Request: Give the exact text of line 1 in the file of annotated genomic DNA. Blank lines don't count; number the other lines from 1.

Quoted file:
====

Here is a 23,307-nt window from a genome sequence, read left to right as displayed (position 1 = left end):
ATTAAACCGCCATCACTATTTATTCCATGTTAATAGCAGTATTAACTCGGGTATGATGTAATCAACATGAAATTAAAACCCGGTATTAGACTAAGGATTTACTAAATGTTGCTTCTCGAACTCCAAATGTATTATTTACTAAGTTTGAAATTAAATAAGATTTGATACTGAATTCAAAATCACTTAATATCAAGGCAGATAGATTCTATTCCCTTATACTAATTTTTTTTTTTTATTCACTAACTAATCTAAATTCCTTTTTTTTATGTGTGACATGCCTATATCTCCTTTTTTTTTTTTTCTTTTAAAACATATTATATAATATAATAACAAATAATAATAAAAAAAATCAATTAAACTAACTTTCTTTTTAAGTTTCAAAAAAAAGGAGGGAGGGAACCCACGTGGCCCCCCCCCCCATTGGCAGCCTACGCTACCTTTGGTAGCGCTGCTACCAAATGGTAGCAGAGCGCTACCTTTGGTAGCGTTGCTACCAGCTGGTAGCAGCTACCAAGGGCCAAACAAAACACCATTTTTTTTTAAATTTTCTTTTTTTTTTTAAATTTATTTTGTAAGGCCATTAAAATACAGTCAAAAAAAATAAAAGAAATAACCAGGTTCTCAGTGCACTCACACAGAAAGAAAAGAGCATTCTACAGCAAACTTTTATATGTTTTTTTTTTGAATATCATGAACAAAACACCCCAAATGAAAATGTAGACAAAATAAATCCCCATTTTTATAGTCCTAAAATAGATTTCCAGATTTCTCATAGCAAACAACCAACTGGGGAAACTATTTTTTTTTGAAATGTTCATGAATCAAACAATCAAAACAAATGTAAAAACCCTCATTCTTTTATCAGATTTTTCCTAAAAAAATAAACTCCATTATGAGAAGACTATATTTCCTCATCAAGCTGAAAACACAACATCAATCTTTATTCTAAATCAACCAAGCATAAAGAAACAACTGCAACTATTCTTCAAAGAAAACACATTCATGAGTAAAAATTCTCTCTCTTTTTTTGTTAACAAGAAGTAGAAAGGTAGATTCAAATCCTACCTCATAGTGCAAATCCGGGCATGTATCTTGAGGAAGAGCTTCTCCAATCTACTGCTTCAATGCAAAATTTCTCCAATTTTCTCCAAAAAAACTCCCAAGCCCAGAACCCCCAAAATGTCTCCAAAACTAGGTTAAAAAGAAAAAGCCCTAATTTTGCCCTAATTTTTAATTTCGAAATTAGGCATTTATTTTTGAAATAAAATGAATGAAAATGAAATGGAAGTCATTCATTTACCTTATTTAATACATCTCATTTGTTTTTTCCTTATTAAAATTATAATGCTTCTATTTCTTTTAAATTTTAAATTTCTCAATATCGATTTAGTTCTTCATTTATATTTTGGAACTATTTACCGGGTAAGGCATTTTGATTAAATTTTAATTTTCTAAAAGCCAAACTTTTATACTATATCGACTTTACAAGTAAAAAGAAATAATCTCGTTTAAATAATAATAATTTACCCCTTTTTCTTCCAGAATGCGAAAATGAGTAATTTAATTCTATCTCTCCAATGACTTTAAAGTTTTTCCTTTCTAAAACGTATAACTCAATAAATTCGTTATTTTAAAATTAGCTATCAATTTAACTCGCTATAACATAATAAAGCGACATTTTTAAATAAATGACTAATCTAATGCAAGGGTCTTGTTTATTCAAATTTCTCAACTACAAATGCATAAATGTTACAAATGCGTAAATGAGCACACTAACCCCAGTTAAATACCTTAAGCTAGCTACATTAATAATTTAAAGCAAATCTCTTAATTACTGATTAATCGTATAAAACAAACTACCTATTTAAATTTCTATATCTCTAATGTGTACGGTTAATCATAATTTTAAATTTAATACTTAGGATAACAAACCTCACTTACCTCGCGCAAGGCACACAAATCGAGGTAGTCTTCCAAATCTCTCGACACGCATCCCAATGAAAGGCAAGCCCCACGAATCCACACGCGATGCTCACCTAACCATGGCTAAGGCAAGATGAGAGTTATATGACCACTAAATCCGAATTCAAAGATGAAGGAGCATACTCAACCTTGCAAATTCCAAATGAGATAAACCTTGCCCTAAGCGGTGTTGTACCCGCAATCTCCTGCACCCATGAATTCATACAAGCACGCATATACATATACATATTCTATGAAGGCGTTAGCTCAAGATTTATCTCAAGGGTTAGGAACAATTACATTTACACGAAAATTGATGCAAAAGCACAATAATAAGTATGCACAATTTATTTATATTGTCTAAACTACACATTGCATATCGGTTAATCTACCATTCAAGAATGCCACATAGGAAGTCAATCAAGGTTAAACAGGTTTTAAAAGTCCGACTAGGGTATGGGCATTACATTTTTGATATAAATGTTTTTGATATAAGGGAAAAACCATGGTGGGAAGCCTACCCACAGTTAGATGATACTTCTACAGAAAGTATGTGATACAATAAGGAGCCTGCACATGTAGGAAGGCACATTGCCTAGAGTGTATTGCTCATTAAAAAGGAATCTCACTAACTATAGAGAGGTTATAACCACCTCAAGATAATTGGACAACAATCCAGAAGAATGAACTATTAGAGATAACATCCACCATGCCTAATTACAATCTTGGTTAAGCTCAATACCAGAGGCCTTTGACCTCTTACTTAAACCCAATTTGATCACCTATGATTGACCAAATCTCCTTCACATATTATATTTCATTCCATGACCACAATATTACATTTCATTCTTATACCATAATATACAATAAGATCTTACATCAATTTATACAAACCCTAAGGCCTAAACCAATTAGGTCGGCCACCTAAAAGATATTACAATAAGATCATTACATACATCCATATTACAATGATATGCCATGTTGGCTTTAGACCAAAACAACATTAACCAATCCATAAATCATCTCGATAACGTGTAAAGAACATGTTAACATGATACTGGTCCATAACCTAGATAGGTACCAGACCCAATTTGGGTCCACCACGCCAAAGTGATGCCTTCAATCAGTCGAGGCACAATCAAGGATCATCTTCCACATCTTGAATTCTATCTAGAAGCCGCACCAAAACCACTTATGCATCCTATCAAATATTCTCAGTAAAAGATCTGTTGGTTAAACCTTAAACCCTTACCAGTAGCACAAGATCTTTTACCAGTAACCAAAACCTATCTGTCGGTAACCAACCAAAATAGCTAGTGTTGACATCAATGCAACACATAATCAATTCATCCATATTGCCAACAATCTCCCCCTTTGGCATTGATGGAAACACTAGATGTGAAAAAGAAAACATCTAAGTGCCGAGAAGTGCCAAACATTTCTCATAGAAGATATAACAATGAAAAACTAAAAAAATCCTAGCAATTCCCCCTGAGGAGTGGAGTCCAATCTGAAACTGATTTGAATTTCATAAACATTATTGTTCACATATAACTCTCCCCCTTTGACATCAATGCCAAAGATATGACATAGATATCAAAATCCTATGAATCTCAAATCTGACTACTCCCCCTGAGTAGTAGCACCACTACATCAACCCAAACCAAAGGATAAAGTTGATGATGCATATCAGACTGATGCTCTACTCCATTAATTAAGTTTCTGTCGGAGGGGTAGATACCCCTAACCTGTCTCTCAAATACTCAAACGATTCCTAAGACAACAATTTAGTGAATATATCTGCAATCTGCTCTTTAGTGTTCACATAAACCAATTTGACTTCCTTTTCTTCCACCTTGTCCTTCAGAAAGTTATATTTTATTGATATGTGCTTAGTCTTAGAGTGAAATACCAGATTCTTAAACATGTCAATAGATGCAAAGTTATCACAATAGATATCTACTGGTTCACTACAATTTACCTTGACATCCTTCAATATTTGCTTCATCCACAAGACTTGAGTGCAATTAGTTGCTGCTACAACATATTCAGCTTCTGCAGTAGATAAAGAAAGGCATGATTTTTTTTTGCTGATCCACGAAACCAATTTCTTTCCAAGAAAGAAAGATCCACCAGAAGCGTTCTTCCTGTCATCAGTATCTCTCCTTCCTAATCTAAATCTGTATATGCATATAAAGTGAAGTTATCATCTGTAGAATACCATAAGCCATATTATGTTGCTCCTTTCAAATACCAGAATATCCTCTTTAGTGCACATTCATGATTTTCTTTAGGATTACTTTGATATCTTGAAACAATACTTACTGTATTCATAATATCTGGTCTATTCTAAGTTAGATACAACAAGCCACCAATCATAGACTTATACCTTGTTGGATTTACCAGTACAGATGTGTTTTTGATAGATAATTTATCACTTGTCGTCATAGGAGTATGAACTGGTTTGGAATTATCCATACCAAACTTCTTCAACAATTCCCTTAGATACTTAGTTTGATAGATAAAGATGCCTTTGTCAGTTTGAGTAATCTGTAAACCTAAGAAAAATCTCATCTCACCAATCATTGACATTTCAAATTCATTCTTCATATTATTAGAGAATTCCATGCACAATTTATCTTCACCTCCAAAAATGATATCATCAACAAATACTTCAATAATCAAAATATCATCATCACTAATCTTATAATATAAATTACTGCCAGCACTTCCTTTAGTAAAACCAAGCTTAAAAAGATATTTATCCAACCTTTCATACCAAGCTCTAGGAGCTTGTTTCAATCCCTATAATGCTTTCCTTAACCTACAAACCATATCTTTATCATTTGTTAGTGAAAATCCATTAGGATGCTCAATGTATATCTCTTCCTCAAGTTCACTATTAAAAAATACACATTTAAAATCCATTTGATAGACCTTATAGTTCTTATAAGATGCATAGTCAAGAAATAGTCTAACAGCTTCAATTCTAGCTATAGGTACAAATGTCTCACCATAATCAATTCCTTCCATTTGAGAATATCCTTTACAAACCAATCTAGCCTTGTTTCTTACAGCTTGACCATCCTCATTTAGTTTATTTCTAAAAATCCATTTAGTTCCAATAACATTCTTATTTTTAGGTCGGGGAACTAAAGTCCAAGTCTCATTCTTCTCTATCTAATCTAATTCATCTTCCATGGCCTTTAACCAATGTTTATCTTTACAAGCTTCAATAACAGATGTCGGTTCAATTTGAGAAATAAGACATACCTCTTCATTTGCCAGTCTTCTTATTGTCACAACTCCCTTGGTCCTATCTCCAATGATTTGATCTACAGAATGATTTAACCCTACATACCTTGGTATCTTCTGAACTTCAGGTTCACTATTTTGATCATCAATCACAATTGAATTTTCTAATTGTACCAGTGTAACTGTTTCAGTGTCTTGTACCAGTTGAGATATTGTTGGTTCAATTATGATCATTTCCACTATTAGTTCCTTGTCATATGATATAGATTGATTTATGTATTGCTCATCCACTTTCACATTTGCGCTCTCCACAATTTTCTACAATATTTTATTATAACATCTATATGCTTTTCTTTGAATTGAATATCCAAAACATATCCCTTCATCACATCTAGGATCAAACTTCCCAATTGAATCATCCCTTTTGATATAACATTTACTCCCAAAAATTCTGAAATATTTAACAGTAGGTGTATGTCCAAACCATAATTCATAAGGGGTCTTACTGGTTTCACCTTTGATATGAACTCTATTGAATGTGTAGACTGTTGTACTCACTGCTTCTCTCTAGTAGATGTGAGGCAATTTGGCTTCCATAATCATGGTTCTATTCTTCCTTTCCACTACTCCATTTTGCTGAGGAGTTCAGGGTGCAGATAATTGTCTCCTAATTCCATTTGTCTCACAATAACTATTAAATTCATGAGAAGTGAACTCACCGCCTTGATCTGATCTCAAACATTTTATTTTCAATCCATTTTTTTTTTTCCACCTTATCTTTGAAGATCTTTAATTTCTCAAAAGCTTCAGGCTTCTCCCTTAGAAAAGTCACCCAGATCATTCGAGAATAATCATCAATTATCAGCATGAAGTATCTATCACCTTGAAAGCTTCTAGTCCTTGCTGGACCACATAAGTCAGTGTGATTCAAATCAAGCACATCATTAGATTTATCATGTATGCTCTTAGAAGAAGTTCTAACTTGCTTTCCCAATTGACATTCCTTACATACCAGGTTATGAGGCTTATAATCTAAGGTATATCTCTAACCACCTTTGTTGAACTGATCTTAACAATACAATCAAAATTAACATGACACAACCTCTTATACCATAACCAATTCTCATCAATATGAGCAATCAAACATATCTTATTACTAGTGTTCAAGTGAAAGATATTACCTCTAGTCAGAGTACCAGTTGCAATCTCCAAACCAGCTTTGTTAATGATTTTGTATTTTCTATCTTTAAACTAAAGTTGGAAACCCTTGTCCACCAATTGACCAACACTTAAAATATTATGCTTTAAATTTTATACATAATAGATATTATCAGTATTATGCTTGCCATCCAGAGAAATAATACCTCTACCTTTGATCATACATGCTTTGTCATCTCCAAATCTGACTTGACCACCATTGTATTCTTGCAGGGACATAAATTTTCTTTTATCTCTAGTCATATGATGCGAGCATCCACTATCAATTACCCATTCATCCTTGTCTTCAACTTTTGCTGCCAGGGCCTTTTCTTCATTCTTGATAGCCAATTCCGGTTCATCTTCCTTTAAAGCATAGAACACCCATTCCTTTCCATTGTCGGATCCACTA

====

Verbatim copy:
Here is a 23,307-nt window from a genome sequence, read left to right as displayed (position 1 = left end):